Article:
Getting a thumbs-up from Uncle Snoop is huge.
I got much love for Snoop. He brought me on GGN and it was an honor and a pleasure. I grew up on that sh**, man. I was a little n***a, maybe second or third grade, I don’t know, bumping that “Lodi Dodi.” I used to be on some gangsta sh** walking to school with that. And that Chronic.
Were you rocking with N.W.A. too? Because [the film] Straight Outta Compton is about to come out.
I grew up on N.W.A, Geto Boys. My dad was listening to that. My mom had me at a young age, like 20, and she was the oldest child. All her brothers were 7 and 10, so I was like a younger brother more so than the oldest child. I was the younger brother to all my uncles, so they were going through their childhood and their teenage years and I was right there. Everything that they were loving, I was loving. I wanted to be a gangsta from birth, not because of the music but more so what I was seeing. What my uncles were doing. I was just fascinated with the street lifestyle from a young age. Of course I wanted to do other sh**. I wanted to be in the NBA. I wanted to be in the NFL. I went to college to play sports, but I got kicked out because that street sh** is just always a part of me. Looking back in hindsight, I used to go through a period in my life where I used to regret it. I used to be mad at myself for not doing the right thing, but I don’t feel that way anymore.
Switching gears, what’s one of the latest books you’ve read?
Scarface’s book. That’s one of the best books I’ve ever read. And that’s my homie too. So as I’m reading the book, I’m calling him. He had to tell me like, “Man, just finish the book.” So when I got done, I called him and we were on the phone for like an hour. It’s a lot of layers to Scarface. That’s probably why he’s one of my favorite artists. When you peel all those layers back, you really get Brad [Jordan]. He’s a close friend of mine, so to be able to get that knowledge from him is priceless and helped me get through the last five years of my life and career.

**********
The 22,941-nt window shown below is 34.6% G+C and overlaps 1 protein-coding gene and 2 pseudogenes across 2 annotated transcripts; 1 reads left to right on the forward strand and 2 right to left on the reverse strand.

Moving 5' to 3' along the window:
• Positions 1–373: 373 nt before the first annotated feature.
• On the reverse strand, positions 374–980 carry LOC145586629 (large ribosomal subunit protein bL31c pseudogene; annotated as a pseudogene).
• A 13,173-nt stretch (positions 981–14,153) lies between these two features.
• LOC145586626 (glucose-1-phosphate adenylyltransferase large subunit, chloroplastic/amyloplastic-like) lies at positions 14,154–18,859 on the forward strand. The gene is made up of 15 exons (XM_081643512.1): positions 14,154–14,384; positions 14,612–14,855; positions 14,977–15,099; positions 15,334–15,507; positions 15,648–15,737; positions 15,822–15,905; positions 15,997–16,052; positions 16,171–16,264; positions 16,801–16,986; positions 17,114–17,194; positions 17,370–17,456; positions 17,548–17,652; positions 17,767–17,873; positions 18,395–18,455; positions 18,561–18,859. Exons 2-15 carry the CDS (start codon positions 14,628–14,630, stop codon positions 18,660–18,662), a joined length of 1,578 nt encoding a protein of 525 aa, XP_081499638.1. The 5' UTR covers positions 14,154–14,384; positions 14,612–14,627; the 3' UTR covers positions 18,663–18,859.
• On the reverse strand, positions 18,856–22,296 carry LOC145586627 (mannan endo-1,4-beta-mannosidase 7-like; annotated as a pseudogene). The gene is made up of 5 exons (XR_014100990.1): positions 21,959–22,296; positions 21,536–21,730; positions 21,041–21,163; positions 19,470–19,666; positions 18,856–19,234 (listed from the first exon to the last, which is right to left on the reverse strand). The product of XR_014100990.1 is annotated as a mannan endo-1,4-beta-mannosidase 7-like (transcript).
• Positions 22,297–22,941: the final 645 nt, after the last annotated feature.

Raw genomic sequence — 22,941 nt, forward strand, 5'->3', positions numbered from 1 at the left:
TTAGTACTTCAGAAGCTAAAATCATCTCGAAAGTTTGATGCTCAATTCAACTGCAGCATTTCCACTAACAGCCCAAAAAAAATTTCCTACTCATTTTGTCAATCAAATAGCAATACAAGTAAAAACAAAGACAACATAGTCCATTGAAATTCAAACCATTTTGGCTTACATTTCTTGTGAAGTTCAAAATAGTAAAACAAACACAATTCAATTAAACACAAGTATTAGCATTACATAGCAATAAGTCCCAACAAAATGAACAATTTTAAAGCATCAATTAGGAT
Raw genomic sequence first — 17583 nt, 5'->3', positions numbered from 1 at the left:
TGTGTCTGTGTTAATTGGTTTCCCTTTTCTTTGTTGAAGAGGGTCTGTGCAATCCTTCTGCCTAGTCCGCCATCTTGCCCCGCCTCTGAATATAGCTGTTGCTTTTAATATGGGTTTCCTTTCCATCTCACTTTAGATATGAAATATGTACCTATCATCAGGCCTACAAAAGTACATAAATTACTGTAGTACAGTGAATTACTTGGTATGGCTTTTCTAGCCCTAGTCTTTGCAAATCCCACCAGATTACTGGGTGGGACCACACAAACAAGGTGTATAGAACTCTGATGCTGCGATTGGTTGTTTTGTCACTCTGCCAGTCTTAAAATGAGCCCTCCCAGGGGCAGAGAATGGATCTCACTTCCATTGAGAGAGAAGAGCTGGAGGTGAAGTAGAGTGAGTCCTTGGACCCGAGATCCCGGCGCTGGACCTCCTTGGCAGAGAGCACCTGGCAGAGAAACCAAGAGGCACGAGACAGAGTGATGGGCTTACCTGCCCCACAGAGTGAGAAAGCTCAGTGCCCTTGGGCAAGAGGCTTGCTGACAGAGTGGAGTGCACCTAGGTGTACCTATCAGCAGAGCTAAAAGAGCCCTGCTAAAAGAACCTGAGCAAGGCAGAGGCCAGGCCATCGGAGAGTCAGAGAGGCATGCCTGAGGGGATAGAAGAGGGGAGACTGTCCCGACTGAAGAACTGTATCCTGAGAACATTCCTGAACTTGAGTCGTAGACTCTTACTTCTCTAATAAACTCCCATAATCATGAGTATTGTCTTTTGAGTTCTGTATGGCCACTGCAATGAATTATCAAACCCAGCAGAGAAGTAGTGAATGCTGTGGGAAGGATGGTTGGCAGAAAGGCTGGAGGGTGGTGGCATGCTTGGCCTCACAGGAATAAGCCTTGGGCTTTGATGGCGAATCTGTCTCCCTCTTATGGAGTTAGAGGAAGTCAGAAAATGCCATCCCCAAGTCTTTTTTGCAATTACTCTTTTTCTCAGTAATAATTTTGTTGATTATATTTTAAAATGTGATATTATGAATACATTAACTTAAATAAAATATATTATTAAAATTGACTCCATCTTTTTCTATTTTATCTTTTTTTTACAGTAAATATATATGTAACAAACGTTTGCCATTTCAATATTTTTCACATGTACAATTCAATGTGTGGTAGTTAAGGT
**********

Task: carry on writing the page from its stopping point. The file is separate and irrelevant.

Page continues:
What’s the best piece of advice he’s given you?
To just always be my own boss. You see the trials and tribulations of what he went through with his career, and when you read the book, you see the timelines during the course of the book, when he was happy and the times when he was sad. It seems he was happiest when he got that Def Jam job. But then that peaked and went down when they wouldn’t really sign nothing that he brought. Then Ludacris brought him back up and that made him happy. You can tell his emotions from the book. When I write my book, y’all ain’t ready. The sh** that [Scarface] was talking about with crack houses and bleeding n***as blocks out and moving them. I was listening to his sh** as I was doing it. There’s probably another n***a out there listening to my sh** as they’re doing this sh**. When Jeezy came out, he was telling it to a T: the stove, bricks, these are the measurements. He was breaking it down. That’s what made Jeezy so special. He was giving you a clear-cut vision of the kitchen and that dope-boy lifestyle. Then ’Face talked about it too. He was talking about it in the early ’90s. The way Jeezy did it, he made it like … damn. And then Ross compounded upon that, and so on. From that you got a whole genre of trapping rap. Me and dude ain’t on the same page, but I definitely can respect that.